Written by OSIMAP Intern – Rory Maynard-Dean, former undergraduate student at The University of Rhode Island (2020).
As we all know, face masks have become one of the many vital precautionary measures used to help prevent the spread of the COVID-19 virus. So, in addition to limiting the number of individuals that are allowed to work in our laboratories at any given time, we have also required face masks as part of the required personal protective equipment (PPE). However, while this requirement clearly helps to protect the safety and well being of our team members and their communities, as with any imperfect solution, it also spawns a new set of problems to overcome.
Microplastics in personal protective equipment
In order to conduct effective microplastic research, microplastic contamination from common sources, such as synthetic fibers shed from clothing and personal protective equipment (PPE), must be minimized. In order to prevent such contamination, we required that all clothing and PPE used in the laboratory must be made entirely of natural fibers. However, while natural fibers will not be mistaken for synthetic plastics, they can still shed and find their way into our samples. For this reason, any natural fibers shed from the face masks must be readily identifiable and differentiable from the other materials in the lab samples. To overcome this problem, we required that the natural fibers in our PPE be dyed bright orange.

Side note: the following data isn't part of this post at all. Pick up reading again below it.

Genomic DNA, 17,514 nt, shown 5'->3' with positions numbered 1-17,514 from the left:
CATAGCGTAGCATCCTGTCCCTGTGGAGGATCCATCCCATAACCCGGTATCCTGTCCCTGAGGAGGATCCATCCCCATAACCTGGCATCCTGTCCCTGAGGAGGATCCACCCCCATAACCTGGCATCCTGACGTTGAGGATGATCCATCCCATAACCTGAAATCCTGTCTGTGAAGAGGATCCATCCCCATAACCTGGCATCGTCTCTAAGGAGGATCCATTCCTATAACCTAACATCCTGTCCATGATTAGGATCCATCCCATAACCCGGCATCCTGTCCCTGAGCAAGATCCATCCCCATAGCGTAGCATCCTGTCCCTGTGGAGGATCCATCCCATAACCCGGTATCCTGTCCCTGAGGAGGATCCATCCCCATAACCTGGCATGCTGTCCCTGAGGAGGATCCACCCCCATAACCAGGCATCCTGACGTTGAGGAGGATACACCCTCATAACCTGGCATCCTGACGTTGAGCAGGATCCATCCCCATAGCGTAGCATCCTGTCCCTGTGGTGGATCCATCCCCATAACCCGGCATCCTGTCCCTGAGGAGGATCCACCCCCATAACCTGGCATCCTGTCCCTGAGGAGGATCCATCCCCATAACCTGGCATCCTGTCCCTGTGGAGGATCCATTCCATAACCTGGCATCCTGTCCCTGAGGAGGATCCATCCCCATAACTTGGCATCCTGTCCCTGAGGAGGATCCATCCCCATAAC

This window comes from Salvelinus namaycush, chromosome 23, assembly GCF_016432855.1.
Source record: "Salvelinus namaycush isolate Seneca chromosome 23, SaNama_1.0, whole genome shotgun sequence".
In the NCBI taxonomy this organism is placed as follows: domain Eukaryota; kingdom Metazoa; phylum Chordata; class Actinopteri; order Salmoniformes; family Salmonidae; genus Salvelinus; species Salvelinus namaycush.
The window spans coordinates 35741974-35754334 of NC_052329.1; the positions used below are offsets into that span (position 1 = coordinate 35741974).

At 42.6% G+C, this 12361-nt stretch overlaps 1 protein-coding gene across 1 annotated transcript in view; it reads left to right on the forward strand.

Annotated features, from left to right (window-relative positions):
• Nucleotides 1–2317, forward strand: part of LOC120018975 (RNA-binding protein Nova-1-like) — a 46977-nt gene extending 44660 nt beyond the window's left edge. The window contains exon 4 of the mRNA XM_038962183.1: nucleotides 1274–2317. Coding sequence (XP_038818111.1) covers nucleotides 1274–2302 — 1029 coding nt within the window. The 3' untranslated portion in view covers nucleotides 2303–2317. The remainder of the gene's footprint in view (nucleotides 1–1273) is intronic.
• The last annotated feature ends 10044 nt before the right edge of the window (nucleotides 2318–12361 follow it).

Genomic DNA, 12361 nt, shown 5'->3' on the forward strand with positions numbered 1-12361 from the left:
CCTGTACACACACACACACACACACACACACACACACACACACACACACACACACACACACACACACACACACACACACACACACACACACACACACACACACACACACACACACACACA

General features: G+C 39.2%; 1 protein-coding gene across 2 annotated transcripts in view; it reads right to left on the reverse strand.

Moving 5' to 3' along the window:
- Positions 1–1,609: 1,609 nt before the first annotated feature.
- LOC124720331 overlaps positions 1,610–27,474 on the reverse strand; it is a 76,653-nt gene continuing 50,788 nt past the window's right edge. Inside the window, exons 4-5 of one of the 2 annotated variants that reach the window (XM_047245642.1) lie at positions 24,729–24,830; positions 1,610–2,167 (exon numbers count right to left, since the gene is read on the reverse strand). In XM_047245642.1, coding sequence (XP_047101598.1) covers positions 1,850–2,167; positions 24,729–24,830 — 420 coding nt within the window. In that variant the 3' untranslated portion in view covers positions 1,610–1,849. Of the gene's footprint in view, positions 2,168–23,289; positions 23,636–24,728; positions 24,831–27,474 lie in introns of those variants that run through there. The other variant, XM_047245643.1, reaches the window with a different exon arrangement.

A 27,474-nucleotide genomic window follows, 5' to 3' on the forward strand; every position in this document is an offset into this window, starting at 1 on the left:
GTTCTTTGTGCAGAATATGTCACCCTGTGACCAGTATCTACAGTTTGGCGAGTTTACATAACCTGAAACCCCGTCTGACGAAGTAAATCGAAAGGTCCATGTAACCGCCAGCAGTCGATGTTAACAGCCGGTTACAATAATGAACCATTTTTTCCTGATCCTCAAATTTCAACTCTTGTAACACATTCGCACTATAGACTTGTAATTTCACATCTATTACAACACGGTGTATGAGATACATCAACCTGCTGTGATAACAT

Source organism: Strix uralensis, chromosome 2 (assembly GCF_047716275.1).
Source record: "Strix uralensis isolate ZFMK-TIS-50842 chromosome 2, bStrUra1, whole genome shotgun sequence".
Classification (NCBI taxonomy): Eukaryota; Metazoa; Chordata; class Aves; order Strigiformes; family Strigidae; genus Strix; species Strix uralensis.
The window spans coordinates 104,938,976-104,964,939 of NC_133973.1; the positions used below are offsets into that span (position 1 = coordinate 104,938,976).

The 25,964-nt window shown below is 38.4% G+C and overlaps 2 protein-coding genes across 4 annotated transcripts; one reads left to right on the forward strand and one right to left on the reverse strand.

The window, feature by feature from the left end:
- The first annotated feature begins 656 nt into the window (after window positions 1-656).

Unfortunately, we found it almost impossible to find commercially available face masks which fulfill these two requirements. Even in the rare cases that we have been able to find a commercially available bright orange face mask claiming to be made with 100% cotton fabric (cotton being the most common natural fiber), it will nearly always have been sewn with polyester thread or will utilize elastic straps to secure it to the user’s face, both of which are a potential source of microplastic contamination.
In order to fulfill these limiting requirements, we decided that it was necessary to design and construct our own custom, orange-colored, 100% cotton face mask suited for our research. As a graduate URI’s Textiles, Merchandising and Design program, and one of the only members on the team with experience designing and constructing textile products, I was assigned to the task. After extensive research and experimentation with different mask types, which considered variables such as ease of construction, efficient use of materials, effectiveness of design, and compatibility with other PPE, I settled on a two-layered, non-pleated, contoured face mask design with an adjustable draw-string closure.